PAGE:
Murder Attempt in Cartel Hierarchy Shows Rules Have Changed
CALI, Colombia (AP) _ While politicians bicker in Bogota over whether President Ernesto Samper should be impeached, a struggle for control of the world’s cocaine trade may have begun with a machine-gun attack in Cali.
For the first time, the family that runs the most powerful drug cartel _ the same one alleged to have given $6 million to Samper’s campaign _ has been targeted by assassins.
William Rodriguez, son of jailed Cali cartel kingpin Miguel Rodriguez Orejuela, was shot six times as he dined at a fancy Brazilian restaurant last week.
He was saved by a bodyguard, who took 37 bullets to shield his boss. He died, along with four other bodyguards and Miguel Rodriguez’s brother-in-law.
Who sent the hit men to the Rio D’Enero restaurant is a mystery.
Suspects run the gamut of Colombia’s armed groups: a breakaway Cali cartel faction, a smaller drug syndicate from the lush valley north of Cali, right-wing paramilitary leaders, a shadowy terrorist group calling itself ``Dignity for Colombia,″ state security forces _ or perhaps some combination.
``In Colombia, it is often hard to know who is doing the shooting,″ said Luis Fernando Pelez, the top investigator in the Cali prosecutor’s office.
``But the hit was a very direct message to the Rodriguez family that the rules of the game have changed,″ he said.
Pelez believes this could be the first volley in a war that the Cali cartel, after helping dismantle the late Pablo Escobar’s violent Medellin mafia, had so far managed to avoid.
The Cali syndicate’s chieftains, brothers Miguel and Gilberto Rodriguez, have long preferred bribes over bullets.
Both were jailed nearly a year ago along with other top cartel leaders. Though U.S. officials say they still command from their Bogota cells, their hold may be slipping on the empire thought responsible for 80 percent of the world’s cocaine.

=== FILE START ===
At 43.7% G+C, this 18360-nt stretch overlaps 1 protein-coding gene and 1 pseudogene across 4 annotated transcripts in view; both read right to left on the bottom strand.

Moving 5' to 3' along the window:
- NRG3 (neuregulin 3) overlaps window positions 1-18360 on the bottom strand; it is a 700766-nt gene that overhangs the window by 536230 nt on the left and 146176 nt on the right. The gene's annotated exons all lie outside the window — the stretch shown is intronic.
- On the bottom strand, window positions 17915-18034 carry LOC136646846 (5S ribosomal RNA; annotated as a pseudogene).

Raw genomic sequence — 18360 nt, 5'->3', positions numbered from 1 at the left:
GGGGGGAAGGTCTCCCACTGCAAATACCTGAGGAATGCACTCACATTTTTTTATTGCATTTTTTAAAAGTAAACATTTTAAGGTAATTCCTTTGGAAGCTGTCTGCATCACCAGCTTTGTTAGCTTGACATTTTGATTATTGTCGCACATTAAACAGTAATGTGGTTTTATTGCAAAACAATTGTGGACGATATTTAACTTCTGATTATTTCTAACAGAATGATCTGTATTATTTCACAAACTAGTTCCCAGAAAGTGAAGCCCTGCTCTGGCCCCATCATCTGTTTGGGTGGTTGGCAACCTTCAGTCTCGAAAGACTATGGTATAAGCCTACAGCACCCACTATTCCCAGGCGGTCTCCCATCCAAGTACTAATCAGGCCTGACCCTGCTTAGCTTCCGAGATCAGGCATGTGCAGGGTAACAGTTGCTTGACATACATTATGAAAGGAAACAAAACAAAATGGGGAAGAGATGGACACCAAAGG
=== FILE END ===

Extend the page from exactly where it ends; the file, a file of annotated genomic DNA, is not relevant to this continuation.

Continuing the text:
The brothers released a statement last weekend denying that a turf battle had broken out. They said they ``emphatically reject any form of violence and will never respond to aggression against ourselves or our family, however cruel or treacherous.″
But Colombia’s defense minister, Juan Carlos Esguerra, was skeptical, saying he believes the murder of five young men on a road to Cali’s airport on Thursday may have been a reprisal for the attempt on William Rodriguez.
A cartel associate told The Associated Press that cartel leaders have split, with some teaming up with drug bosses from the north Cali group in a push for control of the billion-dollar business.
``The attack on William never would have happened if his father was still in Cali,″ said the associate, speaking on condition of anonymity.
Since the Rodriguez brothers were arrested last year, drug-related violence has increased in Cali. The day before the Rio D’Enero attack, one of their alleged security chiefs, Edgar Veloza, was gunned down.
``Cartel people _ front men, hit men, traffickers, and others _ have been turning up dead. We don’t know who is doing it, but we know they are professional hits,″ Pelez said.
U.S. officials say William Rodriguez, 32, a lawyer and vice president of the Cali soccer club America, has been laundering drug money and may have been shuttling orders from his father and uncle to Cali underlings.
Among those possibly interested in targeting the family are right-wing militias angry over the Cali cartel’s increasing reliance on leftist guerrillas to protect drug crops and laboratories.
Then there is the shadowy terrorist group, ``Dignity for Colombia.″
A man saying he represented the group claimed responsibility for the restaurant attack, but a later communique denied the group was involved.
Authorities believe more than one group is using the name in taking credit for last month’s kidnapping of the younger brother of ex-President Cesar Gaviria and for political murders.
In muddled and often contradictory statements, ``Dignity for Colombia″ has demanded Samper step down. The House of Representatives began debating the president’s fate this week.
The opposition Conservative party on Friday said evidence exists showing Samper took cartel money to win the 1994 election and then covered it up, but it is widely believed Liberal Party loyalists who dominate Congress will absolve the president.
The audacity of the attempt to kill William Rodriguez was an affront to a family whose members have long been considered untouchable pillars of the cocaine world.
It ``is a watershed event that shows new forces are willing to resort to blood,″ Pelez said. ``Violence has emerged as the way of Cali’s future.″